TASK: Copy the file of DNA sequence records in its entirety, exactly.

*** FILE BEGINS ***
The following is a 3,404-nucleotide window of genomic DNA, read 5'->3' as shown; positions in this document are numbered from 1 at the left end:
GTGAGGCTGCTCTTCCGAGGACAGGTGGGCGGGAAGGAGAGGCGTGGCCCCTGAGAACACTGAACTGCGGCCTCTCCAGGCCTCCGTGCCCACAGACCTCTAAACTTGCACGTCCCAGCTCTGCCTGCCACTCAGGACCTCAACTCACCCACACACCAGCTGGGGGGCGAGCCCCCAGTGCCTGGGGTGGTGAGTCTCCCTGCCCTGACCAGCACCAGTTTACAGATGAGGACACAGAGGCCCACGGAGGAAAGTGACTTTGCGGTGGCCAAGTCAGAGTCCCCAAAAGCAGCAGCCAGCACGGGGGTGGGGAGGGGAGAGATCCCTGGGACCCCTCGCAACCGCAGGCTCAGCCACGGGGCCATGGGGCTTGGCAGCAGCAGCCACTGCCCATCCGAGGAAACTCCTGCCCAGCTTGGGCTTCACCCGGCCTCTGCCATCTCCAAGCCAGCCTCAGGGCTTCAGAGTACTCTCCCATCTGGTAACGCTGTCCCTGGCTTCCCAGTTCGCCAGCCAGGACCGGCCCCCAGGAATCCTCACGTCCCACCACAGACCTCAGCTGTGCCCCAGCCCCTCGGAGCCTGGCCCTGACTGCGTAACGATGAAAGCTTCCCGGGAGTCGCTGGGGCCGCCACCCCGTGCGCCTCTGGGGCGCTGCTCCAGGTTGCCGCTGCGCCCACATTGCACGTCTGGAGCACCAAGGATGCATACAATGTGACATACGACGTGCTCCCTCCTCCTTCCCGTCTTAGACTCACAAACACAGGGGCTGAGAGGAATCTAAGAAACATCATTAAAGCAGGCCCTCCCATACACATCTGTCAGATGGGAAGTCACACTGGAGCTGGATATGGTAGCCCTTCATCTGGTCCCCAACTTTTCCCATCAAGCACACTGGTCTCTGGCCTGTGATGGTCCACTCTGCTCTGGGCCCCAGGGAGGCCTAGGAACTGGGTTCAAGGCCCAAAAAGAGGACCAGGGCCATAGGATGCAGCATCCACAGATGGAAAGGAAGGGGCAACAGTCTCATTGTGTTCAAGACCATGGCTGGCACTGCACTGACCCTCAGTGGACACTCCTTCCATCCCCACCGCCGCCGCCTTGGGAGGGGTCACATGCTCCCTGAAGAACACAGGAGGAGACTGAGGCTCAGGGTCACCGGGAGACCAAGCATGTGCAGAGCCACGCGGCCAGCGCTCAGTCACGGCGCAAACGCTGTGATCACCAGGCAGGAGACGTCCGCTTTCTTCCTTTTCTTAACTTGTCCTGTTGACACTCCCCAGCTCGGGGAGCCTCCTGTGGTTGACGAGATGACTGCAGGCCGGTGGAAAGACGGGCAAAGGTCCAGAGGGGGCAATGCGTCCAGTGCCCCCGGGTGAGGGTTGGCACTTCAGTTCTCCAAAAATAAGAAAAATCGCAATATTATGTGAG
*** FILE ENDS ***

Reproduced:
The following is a 3,404-nucleotide window of genomic DNA, read 5'->3' as shown; positions in this document are numbered from 1 at the left end:
GTGAGGCTGCTCTTCCGAGGACAGGTGGGCGGGAAGGAGAGGCGTGGCCCCTGAGAACACTGAACTGCGGCCTCTCCAGGCCTCCGTGCCCACAGACCTCTAAACTTGCACGTCCCAGCTCTGCCTGCCACTCAGGACCTCAACTCACCCACACACCAGCTGGGGGGCGAGCCCCCAGTGCCTGGGGTGGTGAGTCTCCCTGCCCTGACCAGCACCAGTTTACAGATGAGGACACAGAGGCCCACGGAGGAAAGTGACTTTGCGGTGGCCAAGTCAGAGTCCCCAAAAGCAGCAGCCAGCACGGGGGTGGGGAGGGGAGAGATCCCTGGGACCCCTCGCAACCGCAGGCTCAGCCACGGGGCCATGGGGCTTGGCAGCAGCAGCCACTGCCCATCCGAGGAAACTCCTGCCCAGCTTGGGCTTCACCCGGCCTCTGCCATCTCCAAGCCAGCCTCAGGGCTTCAGAGTACTCTCCCATCTGGTAACGCTGTCCCTGGCTTCCCAGTTCGCCAGCCAGGACCGGCCCCCAGGAATCCTCACGTCCCACCACAGACCTCAGCTGTGCCCCAGCCCCTCGGAGCCTGGCCCTGACTGCGTAACGATGAAAGCTTCCCGGGAGTCGCTGGGGCCGCCACCCCGTGCGCCTCTGGGGCGCTGCTCCAGGTTGCCGCTGCGCCCACATTGCACGTCTGGAGCACCAAGGATGCATACAATGTGACATACGACGTGCTCCCTCCTCCTTCCCGTCTTAGACTCACAAACACAGGGGCTGAGAGGAATCTAAGAAACATCATTAAAGCAGGCCCTCCCATACACATCTGTCAGATGGGAAGTCACACTGGAGCTGGATATGGTAGCCCTTCATCTGGTCCCCAACTTTTCCCATCAAGCACACTGGTCTCTGGCCTGTGATGGTCCACTCTGCTCTGGGCCCCAGGGAGGCCTAGGAACTGGGTTCAAGGCCCAAAAAGAGGACCAGGGCCATAGGATGCAGCATCCACAGATGGAAAGGAAGGGGCAACAGTCTCATTGTGTTCAAGACCATGGCTGGCACTGCACTGACCCTCAGTGGACACTCCTTCCATCCCCACCGCCGCCGCCTTGGGAGGGGTCACATGCTCCCTGAAGAACACAGGAGGAGACTGAGGCTCAGGGTCACCGGGAGACCAAGCATGTGCAGAGCCACGCGGCCAGCGCTCAGTCACGGCGCAAACGCTGTGATCACCAGGCAGGAGACGTCCGCTTTCTTCCTTTTCTTAACTTGTCCTGTTGACACTCCCCAGCTCGGGGAGCCTCCTGTGGTTGACGAGATGACTGCAGGCCGGTGGAAAGACGGGCAAAGGTCCAGAGGGGGCAATGCGTCCAGTGCCCCCGGGTGAGGGTTGGCACTTCAGTTCTCCAAAAATAAGAAAAATCGCAATATTATGTGAG